The Joplin Globe, Joplin, MO


October 27, 2007

Area school districts review bus procedures

By Derek Spellman

SENECA, Mo. — There is no shoulder on the stretch of Business Highway 60 that skirts the Seneca school district’s bus barn.

There is a grassy embankment, and that is where the 4-year-old son of Jeff and Robyn Gordon, sometime after 12:20 p.m. Thursday, Sept. 20, began what he thought might be the journey back home.

The Gordon boy recalled that he lived on “a big road,” Robyn Gordon said, but he could not remember which one.

His path would take him toward the intersection of Business 60 and state Highway 43.

Around the noon hour on that stretch of road, trucks often rumble past, interspersed with cars moving through an area where the speed limit is 35 mph. Neighboring properties include a gas station, a car wash, liquor stores and the local Milnot plant.

The Gordons’ son wandered a bit, Robyn Gordon said, before he grew weary and stopped to rest on a concrete island in the nearby Oasis Car Wash.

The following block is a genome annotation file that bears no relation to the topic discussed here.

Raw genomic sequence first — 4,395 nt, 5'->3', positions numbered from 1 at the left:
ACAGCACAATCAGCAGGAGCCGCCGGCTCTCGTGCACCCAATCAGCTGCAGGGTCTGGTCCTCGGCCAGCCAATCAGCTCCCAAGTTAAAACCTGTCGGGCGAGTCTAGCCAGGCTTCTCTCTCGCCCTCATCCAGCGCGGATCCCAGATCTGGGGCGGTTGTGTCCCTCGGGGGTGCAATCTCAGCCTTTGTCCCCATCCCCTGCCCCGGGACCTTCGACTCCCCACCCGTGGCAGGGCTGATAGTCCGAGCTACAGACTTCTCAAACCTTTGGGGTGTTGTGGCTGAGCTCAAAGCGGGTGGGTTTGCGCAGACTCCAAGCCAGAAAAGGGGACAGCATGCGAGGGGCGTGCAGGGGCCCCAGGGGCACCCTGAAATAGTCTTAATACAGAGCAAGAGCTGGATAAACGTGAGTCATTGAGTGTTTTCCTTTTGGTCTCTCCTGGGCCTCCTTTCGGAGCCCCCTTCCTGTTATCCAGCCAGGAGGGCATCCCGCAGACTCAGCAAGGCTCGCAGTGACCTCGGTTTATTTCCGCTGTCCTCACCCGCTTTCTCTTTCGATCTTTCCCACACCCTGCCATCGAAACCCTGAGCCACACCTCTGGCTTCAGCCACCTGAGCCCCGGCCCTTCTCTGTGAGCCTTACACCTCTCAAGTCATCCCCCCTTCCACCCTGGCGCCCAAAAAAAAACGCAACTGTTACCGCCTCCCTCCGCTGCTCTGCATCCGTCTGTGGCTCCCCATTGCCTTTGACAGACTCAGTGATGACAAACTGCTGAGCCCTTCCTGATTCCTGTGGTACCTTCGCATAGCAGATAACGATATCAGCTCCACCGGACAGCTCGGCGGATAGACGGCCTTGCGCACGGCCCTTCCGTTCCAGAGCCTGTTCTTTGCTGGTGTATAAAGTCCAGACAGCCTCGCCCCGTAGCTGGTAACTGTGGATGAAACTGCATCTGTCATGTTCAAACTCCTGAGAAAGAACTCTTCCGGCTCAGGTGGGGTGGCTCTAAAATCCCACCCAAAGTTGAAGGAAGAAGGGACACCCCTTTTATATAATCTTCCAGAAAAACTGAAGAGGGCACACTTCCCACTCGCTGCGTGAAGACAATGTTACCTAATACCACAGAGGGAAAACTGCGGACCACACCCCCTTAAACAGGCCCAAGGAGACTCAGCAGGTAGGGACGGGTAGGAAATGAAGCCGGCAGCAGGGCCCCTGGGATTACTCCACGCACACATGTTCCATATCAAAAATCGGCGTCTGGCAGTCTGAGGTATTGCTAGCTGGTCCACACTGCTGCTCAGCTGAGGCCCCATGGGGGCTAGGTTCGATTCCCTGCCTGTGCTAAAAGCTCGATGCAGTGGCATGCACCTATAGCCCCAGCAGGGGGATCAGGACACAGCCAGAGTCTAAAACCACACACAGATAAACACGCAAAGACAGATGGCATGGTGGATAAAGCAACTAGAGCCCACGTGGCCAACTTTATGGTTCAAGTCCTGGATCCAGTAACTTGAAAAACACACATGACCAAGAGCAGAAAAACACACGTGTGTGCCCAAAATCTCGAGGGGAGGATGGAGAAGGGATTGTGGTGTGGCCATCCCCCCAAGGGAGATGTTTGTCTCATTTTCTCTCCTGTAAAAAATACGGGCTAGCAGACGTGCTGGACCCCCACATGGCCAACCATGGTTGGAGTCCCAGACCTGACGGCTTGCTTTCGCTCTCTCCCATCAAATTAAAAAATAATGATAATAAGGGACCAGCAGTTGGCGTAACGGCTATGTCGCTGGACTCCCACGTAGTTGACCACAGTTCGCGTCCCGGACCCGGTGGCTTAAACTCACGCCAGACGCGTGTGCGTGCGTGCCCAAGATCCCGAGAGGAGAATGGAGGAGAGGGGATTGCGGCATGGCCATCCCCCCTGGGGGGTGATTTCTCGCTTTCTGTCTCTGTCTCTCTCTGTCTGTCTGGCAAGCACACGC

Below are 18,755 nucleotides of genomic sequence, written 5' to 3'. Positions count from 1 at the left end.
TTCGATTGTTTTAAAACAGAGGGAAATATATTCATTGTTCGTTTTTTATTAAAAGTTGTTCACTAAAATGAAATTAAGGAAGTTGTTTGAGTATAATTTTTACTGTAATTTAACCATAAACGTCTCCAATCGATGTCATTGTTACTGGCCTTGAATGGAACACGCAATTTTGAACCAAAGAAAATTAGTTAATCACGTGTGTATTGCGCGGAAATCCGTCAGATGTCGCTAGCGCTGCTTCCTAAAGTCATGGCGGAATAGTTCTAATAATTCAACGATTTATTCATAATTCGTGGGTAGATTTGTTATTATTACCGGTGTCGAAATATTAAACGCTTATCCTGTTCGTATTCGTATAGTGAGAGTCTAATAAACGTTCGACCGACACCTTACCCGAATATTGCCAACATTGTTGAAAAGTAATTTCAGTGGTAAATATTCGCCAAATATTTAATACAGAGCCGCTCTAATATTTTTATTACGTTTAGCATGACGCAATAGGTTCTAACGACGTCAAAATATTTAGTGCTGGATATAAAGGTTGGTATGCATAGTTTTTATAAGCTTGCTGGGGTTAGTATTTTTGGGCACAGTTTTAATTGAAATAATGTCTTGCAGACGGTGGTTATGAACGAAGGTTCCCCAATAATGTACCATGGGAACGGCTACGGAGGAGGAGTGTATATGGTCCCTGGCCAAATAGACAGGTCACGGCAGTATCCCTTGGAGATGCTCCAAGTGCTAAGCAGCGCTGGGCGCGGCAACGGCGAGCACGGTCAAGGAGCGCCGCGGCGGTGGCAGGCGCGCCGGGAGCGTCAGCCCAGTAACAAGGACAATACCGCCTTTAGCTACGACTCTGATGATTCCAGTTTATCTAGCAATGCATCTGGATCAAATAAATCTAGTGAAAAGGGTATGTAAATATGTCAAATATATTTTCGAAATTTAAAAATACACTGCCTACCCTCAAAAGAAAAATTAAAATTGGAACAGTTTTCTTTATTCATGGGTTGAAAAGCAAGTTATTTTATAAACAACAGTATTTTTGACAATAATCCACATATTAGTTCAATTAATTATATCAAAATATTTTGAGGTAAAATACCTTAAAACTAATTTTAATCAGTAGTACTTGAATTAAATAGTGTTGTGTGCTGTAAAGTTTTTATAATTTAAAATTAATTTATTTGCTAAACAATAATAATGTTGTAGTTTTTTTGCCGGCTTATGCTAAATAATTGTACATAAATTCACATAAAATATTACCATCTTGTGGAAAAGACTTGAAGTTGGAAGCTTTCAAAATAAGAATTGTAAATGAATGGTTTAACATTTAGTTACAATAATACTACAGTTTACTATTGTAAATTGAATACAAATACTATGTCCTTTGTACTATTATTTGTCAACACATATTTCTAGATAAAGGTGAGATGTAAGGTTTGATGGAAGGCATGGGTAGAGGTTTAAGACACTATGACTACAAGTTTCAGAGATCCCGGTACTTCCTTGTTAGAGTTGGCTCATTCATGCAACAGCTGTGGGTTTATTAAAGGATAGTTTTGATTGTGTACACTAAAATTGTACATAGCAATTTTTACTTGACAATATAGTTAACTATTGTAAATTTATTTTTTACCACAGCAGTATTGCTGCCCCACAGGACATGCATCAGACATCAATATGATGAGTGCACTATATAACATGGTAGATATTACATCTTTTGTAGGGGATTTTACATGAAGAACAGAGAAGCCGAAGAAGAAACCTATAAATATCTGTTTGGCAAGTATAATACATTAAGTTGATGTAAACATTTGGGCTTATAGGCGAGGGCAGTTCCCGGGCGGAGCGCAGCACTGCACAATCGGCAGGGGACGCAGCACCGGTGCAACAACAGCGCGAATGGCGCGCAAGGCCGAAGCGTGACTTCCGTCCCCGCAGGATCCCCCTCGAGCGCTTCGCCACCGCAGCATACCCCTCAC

He then resumed his journey, begun after he fell asleep on the school bus en route to his Early Childhood program. Neither the bus driver nor an aide noticed that the boy had not gotten off the bus with the five other children.

The youngster was picked up at about 12:50 p.m. by a Seneca city employee who spotted him walking on the roadside — flushed, upset, but otherwise unharmed.

Even well-meaning drivers with years of experience can make a mistake, said Seneca school officials and a representative from a company that informally tracks incidents where children are accidentally left behind on buses. At least two such incidents have occurred at other area school districts in recent years, and school districts have responded in different ways and disciplined the drivers in different ways.

How often?

The Seneca scenario is not a rare one, said Wendy Priolo, sales manager for CRS Electronics Inc., a company that manufactures safety alarm systems for school buses.

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